Investment
The growth story in Africa is remarkable and continuing to catch the attention of the global economy. Emerging markets are investing in Africa at rates that are quickly outpacing developed markets.  A sign that business prospects are good and the emerging markets that were just recently at the beginning of growth are making big enough strides to begin investing in other markets.  Africa is working hard to reduce poverty and a growing middle class is catching the attention of markets and companies ready to expand their potential for growth.

Despite a drop in the number of new foreign direct investment projects globally, Africa was able to see growth to 5.6 percent in 2012 in their share of direct investment.  Ernst and Young’s 2013 Africa Attractiveness survey notes an increase in investments from China and the United Arab Emirates. The UAE has also recently announced key partnerships with governments on the continent to continue the relationship between African development and UAE investment.  While the United States, Britain, and France have typically been the biggest investors in Africa, only the UK showed increased project numbers in 2012. Investment projects from China grew 28 percent over the same time period.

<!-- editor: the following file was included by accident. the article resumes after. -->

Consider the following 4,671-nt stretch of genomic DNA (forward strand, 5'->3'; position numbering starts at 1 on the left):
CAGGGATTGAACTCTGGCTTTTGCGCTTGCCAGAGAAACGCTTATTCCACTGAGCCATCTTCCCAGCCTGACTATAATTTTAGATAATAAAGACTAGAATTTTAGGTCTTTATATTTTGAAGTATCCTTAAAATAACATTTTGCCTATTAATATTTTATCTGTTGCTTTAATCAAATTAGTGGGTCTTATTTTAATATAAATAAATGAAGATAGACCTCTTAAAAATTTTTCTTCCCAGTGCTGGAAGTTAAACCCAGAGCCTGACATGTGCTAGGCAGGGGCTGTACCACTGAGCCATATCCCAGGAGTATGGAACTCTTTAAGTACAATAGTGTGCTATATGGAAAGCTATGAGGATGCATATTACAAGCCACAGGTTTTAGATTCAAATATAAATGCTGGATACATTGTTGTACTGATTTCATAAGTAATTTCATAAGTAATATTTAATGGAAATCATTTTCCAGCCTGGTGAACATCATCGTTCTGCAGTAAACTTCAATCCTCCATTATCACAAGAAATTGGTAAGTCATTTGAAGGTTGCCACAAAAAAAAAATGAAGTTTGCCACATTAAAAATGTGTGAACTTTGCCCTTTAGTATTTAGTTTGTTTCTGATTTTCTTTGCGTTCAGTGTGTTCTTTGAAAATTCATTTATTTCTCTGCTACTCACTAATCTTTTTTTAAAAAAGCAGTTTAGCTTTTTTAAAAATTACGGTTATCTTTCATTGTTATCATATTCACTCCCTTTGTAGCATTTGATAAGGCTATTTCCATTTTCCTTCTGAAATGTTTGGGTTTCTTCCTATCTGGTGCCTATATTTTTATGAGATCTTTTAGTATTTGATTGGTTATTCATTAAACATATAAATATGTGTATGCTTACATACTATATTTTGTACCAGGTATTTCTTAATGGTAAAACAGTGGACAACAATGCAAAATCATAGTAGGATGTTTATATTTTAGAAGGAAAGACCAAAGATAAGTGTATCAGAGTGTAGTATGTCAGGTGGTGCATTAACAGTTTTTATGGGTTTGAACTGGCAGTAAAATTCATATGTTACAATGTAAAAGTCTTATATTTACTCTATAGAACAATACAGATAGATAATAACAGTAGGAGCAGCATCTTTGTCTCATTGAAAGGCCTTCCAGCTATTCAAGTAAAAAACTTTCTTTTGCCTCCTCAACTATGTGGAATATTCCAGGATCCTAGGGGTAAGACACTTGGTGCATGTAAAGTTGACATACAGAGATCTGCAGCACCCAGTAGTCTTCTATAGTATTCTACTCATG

From 2007 to 2012, investment from emerging markets into Africa grew at a rate of over 20.7 percent while investment from developed markets grew at only 8.4 percent.  The numbers tell the story of a shift in investment and interest in the continent of Africa.  The story of African growth and development is real and backed by Ernst and Young’s Managing Partner for Africa. The potential for growth in the next 10 to 20 years is bigger and what was once considered a desolate, poverty-stricken continent is fast emerging as a story of hope, poverty reduction, and growth in purchasing power.

There is still much work to be done in Africa and those concerned with development must still keep an eye on those living on less than $2 a day. But in terms of initial success, Africa is one continent to cheer for.

– Amanda Kloeppel
Source: The Economic Times